Like Tripoli, Benghazi is a cesspool of international intrigue. Even though formally recognising the GNA, France has provided support to the Haftar regime along with Egypt and some of the Gulf States. French involvement was graphically exposed last week when President Francois Hollande acknowledged that three French security agents had been killed when their helicopter was shot down near Benghazi earlier last month.

Yesterday, France attempted to mend relations with Tripoli by declaring its full support for the GNA and its efforts to unify the country.

The new US military intervention in Libya takes place amidst rising tensions in the Middle East and Eastern Europe with Russia as well as in the Asia Pacific with China. The airstrikes in Sirte, which are undoubtedly the opening shot of a far broader operation, are not only designed to consolidate Washington’s grip over Libya and its oil fields but are meant as a warning to Moscow and Beijing.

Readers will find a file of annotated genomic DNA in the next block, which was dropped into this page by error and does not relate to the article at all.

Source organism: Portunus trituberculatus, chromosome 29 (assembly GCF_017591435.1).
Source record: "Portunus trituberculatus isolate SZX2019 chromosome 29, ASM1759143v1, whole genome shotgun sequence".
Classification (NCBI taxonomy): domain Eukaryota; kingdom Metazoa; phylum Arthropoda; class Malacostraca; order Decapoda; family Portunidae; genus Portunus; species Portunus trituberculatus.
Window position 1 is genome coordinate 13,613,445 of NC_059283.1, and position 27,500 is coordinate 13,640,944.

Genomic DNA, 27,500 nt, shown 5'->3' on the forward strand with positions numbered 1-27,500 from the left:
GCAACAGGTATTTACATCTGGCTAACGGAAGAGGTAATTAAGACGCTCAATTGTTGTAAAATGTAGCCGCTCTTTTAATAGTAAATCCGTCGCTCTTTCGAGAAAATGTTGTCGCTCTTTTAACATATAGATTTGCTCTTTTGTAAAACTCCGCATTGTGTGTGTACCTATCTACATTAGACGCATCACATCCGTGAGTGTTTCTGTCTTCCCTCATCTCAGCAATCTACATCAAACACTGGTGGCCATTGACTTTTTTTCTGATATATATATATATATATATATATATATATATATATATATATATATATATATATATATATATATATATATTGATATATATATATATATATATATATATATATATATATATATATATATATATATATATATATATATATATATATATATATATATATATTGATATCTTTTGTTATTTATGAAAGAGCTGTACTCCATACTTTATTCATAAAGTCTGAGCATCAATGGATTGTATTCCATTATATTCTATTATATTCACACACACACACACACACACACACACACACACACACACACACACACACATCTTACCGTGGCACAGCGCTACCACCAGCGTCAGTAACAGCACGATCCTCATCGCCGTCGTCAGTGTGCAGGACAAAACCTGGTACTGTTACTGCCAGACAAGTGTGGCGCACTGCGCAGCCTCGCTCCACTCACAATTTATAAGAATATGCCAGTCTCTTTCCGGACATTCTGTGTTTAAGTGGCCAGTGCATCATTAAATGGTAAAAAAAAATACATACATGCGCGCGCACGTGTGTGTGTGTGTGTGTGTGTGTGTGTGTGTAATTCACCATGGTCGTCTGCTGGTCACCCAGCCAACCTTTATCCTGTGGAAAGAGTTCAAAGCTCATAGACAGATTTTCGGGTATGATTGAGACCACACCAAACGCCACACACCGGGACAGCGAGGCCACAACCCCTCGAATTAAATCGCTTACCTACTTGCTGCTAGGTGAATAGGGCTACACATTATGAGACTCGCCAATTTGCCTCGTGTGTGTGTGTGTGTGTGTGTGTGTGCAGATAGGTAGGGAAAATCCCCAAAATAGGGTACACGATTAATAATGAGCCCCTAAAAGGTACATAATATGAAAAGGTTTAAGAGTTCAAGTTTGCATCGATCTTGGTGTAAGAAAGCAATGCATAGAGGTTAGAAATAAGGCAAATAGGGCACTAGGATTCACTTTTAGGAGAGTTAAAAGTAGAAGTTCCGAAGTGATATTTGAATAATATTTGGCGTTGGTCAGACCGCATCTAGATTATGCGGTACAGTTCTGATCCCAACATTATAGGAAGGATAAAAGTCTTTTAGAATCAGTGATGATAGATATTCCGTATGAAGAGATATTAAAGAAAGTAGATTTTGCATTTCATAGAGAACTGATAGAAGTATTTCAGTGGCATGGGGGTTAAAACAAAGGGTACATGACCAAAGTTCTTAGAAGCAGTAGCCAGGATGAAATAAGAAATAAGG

The decision to launch a new war was taken behind the backs of the American population with no attempt to secure congressional approval. The Obama administration absurdly cited the 2001 Authorisation for Use of Military Force that approved military action against those who had planned and carried out the 9/11 terrorist attacks. ISIS not only did not exist in 2001 but is now the sworn enemy of Al Qaeda.

Obama issued no formal statement on the launching of another war, but made a few perfunctory remarks at a joint press conference yesterday with Singapore’s prime minister. After justifying the 2011 intervention as necessary to prevent a bloodbath, he declared that the new military operations were “to begin what is going to be a long process to establish a functioning government and security system there.”

In reality, as in Iraq and Syria, the latest front in US imperialism’s never-ending “war on terror” will only spell new disasters for the Libyan people as Washington resorts to ever more desperate and reckless measures to secure its economic and strategic interests against its rivals.

First published in